It makes sense that if many people are coming to see marriage as a way of life that does not require an everlasting commitment, some might also have trouble seeing how celibate vocations demand just as much dedication. We have seen firsthand that the general population does not view consecrated religious life as a permanent vocation. A friend of Sarah’s, whom we will call Molly, spent over two years of her time in law school discerning a vocation to a particular Roman Catholic religious order. Upon graduation, Molly became a postulant and started her journey toward taking vows. During this time, Molly’s mother insisted that in a year, Molly would come to realize that she wasn’t actually called to be a nun. However, Molly came alive inside the monastery. She loved the community’s spiritual life and looked forward to one day working in the Catholic schools operated by the order. A year later, Molly entered the novitiate and took the name Sister Maria. Her mother maintained that she would be better off married and would eventually come to see this before taking vows. Not long ago, Sister Maria made first vows, and her mother is still waiting for her to leave this vocation and return home. Decades ago, this would not have been a typical reaction from a parent whose child entered a Roman Catholic religious order.

Proposing that the vocation to celibate partnership (or at least the celibate aspect of it) is temporary is much the same as stating that other types of celibate vocations are also temporary states of life. We do believe that in certain circumstances, people can commit to celibacy for a defined period of time. This was, in fact, the situation for most young people who were part of the Christian social action movement that Sarah was researching last week. But we think it is far too easy to assume that celibacy is a lifestyle one can choose to end at the drop of a hat (or the drop of one’s pants). One doesn’t need divorce papers or an annulment in order to stop living celibacy. Leaving a religious order is quite an involved process, but doesn’t exactly require the division of assets, attorney fees, custody battles, etc. that often come along with legally ending a marriage. And in the eyes of many, choosing not to continue in a celibate vocation that doesn’t entail religious vows is as simple as saying, “I don’t want to do this anymore.” But this isn’t the case for people who understand celibacy as a vocation and not just sexual abstinence.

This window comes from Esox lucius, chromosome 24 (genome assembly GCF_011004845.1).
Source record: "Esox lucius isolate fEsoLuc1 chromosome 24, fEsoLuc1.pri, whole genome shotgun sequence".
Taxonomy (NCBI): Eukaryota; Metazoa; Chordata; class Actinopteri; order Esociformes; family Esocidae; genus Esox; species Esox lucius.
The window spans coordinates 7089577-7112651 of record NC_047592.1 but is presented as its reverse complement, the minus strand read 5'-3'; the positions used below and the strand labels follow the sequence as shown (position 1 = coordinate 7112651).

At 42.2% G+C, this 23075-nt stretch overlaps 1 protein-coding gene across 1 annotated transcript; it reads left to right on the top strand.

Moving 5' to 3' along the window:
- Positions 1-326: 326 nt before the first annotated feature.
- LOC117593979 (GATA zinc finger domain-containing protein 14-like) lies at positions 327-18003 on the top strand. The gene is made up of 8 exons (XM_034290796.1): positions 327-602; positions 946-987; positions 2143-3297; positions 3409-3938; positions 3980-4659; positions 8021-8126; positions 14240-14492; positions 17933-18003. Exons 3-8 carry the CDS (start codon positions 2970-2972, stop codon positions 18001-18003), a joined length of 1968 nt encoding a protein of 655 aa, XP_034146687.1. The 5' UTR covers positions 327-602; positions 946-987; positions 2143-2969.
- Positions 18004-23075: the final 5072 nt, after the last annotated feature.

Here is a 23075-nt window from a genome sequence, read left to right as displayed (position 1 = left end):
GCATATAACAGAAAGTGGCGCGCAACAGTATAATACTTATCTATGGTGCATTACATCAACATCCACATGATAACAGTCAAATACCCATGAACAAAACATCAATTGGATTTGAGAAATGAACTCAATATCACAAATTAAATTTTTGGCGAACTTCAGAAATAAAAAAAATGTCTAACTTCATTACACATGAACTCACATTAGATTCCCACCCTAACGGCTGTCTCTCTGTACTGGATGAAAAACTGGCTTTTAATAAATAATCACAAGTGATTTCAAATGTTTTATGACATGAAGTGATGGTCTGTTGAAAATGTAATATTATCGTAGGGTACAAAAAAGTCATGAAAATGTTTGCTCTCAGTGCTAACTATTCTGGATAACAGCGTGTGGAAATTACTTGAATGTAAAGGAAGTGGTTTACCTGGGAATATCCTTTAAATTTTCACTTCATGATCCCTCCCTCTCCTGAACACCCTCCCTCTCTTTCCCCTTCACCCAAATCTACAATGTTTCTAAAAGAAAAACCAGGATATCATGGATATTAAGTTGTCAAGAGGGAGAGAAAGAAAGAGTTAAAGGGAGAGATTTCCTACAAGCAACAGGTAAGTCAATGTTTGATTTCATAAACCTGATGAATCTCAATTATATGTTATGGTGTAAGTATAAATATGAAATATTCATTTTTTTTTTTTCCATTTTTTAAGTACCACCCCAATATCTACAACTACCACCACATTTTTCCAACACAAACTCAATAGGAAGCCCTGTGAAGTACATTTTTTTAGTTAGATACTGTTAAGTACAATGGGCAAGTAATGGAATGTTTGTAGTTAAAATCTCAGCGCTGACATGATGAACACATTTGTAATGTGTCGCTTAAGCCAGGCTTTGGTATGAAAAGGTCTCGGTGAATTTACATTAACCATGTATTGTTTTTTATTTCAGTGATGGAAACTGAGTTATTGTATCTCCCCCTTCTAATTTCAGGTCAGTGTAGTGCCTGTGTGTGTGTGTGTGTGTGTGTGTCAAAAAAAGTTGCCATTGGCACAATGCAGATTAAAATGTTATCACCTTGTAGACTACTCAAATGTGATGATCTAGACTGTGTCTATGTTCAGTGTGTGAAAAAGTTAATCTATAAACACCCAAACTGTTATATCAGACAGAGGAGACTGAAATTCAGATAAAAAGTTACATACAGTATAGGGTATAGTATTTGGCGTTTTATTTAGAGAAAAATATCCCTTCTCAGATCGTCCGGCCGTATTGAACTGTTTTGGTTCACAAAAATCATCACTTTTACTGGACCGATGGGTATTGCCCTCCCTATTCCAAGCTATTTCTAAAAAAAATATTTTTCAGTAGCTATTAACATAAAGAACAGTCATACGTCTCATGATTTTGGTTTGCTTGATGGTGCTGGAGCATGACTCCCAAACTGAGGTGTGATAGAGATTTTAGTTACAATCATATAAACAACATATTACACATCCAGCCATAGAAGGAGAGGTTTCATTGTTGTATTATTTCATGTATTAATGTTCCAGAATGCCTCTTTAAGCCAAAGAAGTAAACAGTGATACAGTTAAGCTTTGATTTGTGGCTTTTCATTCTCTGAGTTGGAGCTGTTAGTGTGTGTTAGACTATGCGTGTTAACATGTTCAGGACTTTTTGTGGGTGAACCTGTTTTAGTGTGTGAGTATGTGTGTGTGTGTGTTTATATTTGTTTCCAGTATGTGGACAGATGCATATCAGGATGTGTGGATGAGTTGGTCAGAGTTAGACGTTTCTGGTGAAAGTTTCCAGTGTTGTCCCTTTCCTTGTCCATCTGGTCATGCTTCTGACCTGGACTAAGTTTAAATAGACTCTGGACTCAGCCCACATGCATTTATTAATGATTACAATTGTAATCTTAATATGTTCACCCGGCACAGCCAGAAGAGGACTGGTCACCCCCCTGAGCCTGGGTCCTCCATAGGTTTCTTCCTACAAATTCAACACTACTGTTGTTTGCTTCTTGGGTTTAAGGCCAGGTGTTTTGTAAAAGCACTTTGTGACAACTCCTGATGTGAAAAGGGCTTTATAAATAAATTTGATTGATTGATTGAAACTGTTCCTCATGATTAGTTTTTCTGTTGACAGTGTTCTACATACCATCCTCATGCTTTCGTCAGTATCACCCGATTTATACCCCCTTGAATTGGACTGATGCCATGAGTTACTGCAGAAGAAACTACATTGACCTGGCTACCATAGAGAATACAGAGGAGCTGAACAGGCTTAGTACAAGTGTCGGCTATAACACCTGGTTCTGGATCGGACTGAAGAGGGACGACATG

The two of us exist in an almost completely uncharted territory somewhere between monasticism and marriage. Celibate monastics take vows to God and to their communities, making their commitments to this vocation visible. Married people in some traditions take vows to each other before God and their faith communities in a formal ceremony, making their vocation known to the world. As there is no exact analog to either for celibate couples like us, it is challenging to put the commitment we have made to each other into words. Because of this, people tend to classify us incorrectly as a couple living a unique sort of marriage. And perhaps that is why we’re often assumed to be living in a “temporary” celibate vocation.

To suggest that celibate vocations like ours will not stand the test of time is to question the robustness of other kinds of vocations as well. We believe that all vocations require steadfastness and acceptance that life will not always be easy, pleasant, or ideal. All vocations have the ability to grow if nurtured and the ability to wither if left improperly attended. The phrase “temporary vocation” may seem innocuous, but we see it as little more than shorthand for, “a way of life I can leave when its demands become too great.”